The Just Saying Project is inspired by the many Victorian consumers who receive voluntary treatment in hospital but who are unsure about their rights or where to go for help when they feel like their rights may have been breached.
People receiving compulsory treatment have many rights that are underpinned by the Mental Health Act 2014, however there is considerably less information available to voluntary consumers in relation to their rights when receiving inpatient treatment. Almost half of all those in in-patient care are treated on a voluntary basis, however the knowledge that we could be made compulsory at any time often means that we are often either unaware of our rights or scared that asserting them may well lead to compulsory treatment.
‘A voluntary patient can be admitted to hospital but is free to leave whenever they want. A compulsory patient is a person who has been assessed by a psychiatrist and put on a compulsory treatment order. They can receive treatment against their wishes while they are in the community or as an inpatient in hospital.’Victorian Legal Aid
For this reason, VMIAC initiated the ‘Just Saying’ project in order to ensure that voluntary consumers are aware of their rights and how to exercise them, hopefully even before they are at risk of being put on a compulsory treatment order.
Our project began with a request for legal advice from Victorian Legal Aid. We want to ensure that consumers who are receiving voluntary treatment within a mental health service are aware of their rights and know what to do if a service does not uphold these rights. We have carefully framed this advice into a question-and-answer format for ease of understanding.
This information is here on our website and also provided within mental health services as a series of postcards and via a ‘slap band’ memory stick for those consumers with computer access. VMIAC hopes that all consumers will find this information useful and that it will help to ensure that voluntary consumers are treated only with their fully informed consent and without fear of coercion.
So what resources are available?
We have worked with Victorian Legal Aid to develop a list of 16 questions that people had about their rights as a voluntary in-patient consumers. These questions have been answered in collaboration with IMHA and Victorian Legalaid.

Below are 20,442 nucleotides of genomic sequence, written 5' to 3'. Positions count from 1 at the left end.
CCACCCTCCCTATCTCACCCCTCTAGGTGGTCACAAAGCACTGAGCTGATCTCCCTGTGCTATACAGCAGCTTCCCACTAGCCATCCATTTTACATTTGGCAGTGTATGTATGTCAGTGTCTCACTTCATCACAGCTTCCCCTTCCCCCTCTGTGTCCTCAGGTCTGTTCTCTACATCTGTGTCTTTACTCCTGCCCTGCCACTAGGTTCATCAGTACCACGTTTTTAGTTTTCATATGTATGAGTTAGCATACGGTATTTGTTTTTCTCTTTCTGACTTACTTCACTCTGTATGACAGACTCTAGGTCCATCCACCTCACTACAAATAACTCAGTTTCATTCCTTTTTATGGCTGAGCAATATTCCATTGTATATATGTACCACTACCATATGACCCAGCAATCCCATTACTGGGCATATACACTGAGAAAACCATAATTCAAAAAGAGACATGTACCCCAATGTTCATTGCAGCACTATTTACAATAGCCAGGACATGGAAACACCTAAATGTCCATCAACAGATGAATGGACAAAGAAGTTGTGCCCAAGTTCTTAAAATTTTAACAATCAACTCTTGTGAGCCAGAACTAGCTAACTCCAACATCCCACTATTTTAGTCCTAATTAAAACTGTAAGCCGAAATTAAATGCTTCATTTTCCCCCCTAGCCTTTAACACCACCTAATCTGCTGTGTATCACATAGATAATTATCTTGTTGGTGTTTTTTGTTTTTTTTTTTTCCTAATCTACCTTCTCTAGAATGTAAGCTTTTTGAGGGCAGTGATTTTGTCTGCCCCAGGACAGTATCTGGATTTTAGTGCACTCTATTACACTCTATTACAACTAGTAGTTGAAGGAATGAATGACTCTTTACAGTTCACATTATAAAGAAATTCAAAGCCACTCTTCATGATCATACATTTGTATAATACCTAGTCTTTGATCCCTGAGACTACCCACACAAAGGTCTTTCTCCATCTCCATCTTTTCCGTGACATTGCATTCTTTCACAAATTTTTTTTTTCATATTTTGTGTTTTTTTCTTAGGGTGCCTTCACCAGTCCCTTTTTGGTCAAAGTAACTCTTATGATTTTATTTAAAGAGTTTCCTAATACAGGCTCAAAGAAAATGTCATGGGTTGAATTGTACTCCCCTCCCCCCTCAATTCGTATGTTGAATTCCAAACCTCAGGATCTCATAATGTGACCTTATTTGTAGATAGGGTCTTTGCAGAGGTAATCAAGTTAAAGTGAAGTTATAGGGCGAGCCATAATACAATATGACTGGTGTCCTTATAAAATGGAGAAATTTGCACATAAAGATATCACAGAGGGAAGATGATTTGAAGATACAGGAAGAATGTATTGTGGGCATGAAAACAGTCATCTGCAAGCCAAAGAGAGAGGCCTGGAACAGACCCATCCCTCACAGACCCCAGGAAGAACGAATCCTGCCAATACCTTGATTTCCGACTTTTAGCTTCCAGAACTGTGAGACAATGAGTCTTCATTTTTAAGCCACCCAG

These resources will be made available in wards, with peer workers and digital versions can be downloaded here via our website!
Our 10 Consumer Rights postcards are each comprised of 1 or 2 questions answers to common questions consumers had about their voluntary in-patient rights.
We would like to thank all of the support and advice we have received on this project from both Independent Mental Health Advocacy (IMHA) and Victorian Legal AID (VLA)
IMHA is a state-wide advocacy service for people at risk of or receiving compulsory treatment under the Mental Health Act 2014 (Vic). IMHA advocates support and assist eligible people to make, and be involved in, decisions about their mental health assessment, treatment and recovery.
This may include: talking with a person to discuss and clarify their preferences and wishes, providing information about the mental health system and assisting a person to understand their rights and to act on them e.g. in respect of Advance Statements and/or Nominated Persons, engaging directly with a person’s treating team, support people or other services, or providing support and coaching for a person to self-advocate and referring people to other support services, if the person requests this.
Contact IMHA at 1800 959 353 or visit www.imha.vic.gov.au
Victoria Legal Aid
Victoria Legal Aid (VLA) helps people with their legal problems.
It provides free legal advice, information and education to all
Victorians, with a focus on prevention and early resolution of legal
VLA’s Mental Health and Disability Law service provides advice and representation in relation to laws that impact the liberty, dignity and autonomy of people with a mental health diagnosis or cognitive disability, including for hearings at the Mental Health Tribunal. We work to minimise restrictions on these rights as well as help to ensure the justice and health systems operate fairly.
Contact VLA on 1300 792 387 or visit www.legalaid.vic.gov.au/